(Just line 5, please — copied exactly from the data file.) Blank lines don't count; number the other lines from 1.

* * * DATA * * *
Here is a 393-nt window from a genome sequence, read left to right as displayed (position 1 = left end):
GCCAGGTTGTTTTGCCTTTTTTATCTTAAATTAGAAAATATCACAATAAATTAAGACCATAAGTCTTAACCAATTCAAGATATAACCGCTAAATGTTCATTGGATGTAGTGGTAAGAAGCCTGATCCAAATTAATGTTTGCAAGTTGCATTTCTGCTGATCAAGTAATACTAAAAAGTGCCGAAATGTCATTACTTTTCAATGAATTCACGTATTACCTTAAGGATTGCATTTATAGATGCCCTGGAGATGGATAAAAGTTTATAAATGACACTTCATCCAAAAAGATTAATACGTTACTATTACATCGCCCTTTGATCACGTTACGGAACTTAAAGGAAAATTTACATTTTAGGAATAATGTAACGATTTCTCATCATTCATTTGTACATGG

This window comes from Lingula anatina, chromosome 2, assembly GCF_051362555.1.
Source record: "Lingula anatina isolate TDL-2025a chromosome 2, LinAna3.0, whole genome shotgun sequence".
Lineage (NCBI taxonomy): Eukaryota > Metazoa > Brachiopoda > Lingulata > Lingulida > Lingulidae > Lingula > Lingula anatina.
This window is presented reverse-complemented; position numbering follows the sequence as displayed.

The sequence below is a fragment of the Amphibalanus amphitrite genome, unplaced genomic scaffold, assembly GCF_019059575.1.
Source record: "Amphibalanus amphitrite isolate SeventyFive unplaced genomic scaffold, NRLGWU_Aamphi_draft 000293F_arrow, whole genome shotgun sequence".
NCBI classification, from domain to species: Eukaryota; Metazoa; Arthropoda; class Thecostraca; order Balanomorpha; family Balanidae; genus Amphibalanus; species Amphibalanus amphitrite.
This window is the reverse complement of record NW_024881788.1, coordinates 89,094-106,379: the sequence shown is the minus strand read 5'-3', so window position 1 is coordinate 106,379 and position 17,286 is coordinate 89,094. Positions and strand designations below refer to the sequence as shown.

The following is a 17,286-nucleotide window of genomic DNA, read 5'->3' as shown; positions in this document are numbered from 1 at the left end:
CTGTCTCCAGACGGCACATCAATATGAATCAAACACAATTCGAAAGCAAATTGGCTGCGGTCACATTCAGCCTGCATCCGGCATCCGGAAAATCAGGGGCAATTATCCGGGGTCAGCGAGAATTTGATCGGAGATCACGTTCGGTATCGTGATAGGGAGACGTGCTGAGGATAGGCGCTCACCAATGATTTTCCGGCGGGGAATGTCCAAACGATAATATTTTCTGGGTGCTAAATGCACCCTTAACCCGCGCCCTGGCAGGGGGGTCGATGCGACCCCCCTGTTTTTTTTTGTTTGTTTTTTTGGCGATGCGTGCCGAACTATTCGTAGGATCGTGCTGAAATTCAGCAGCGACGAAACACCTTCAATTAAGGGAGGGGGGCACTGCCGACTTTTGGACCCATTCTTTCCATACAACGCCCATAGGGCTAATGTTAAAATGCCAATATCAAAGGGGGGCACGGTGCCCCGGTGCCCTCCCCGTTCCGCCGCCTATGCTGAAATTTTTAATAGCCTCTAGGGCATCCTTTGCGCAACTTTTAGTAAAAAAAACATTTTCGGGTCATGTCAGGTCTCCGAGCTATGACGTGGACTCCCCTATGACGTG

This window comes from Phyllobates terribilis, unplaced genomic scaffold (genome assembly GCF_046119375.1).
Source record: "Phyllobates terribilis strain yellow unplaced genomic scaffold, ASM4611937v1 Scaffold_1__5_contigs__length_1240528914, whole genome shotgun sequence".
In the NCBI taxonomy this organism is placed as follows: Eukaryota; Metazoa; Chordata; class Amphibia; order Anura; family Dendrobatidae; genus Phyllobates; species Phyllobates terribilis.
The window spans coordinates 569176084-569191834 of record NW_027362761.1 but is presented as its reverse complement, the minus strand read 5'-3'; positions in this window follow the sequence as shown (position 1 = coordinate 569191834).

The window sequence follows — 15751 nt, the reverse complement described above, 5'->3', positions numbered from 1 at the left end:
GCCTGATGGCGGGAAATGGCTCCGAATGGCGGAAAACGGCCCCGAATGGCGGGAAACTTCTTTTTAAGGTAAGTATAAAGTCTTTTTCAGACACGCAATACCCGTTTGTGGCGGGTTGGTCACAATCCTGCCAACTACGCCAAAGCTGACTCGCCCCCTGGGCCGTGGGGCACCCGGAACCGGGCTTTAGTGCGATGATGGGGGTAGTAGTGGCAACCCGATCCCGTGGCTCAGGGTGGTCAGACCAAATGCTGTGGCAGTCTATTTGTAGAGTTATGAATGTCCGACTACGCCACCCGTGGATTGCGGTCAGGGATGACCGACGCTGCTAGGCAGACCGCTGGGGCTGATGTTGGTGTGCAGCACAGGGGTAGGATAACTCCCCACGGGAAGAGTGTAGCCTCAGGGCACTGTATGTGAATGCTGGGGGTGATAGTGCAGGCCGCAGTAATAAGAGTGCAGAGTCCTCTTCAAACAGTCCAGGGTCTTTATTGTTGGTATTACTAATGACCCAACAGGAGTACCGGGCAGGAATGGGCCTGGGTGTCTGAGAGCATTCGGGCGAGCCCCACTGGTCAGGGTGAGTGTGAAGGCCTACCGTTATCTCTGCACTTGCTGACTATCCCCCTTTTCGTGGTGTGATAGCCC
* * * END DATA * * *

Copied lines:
Lineage (NCBI taxonomy): Eukaryota > Metazoa > Brachiopoda > Lingulata > Lingulida > Lingulidae > Lingula > Lingula anatina.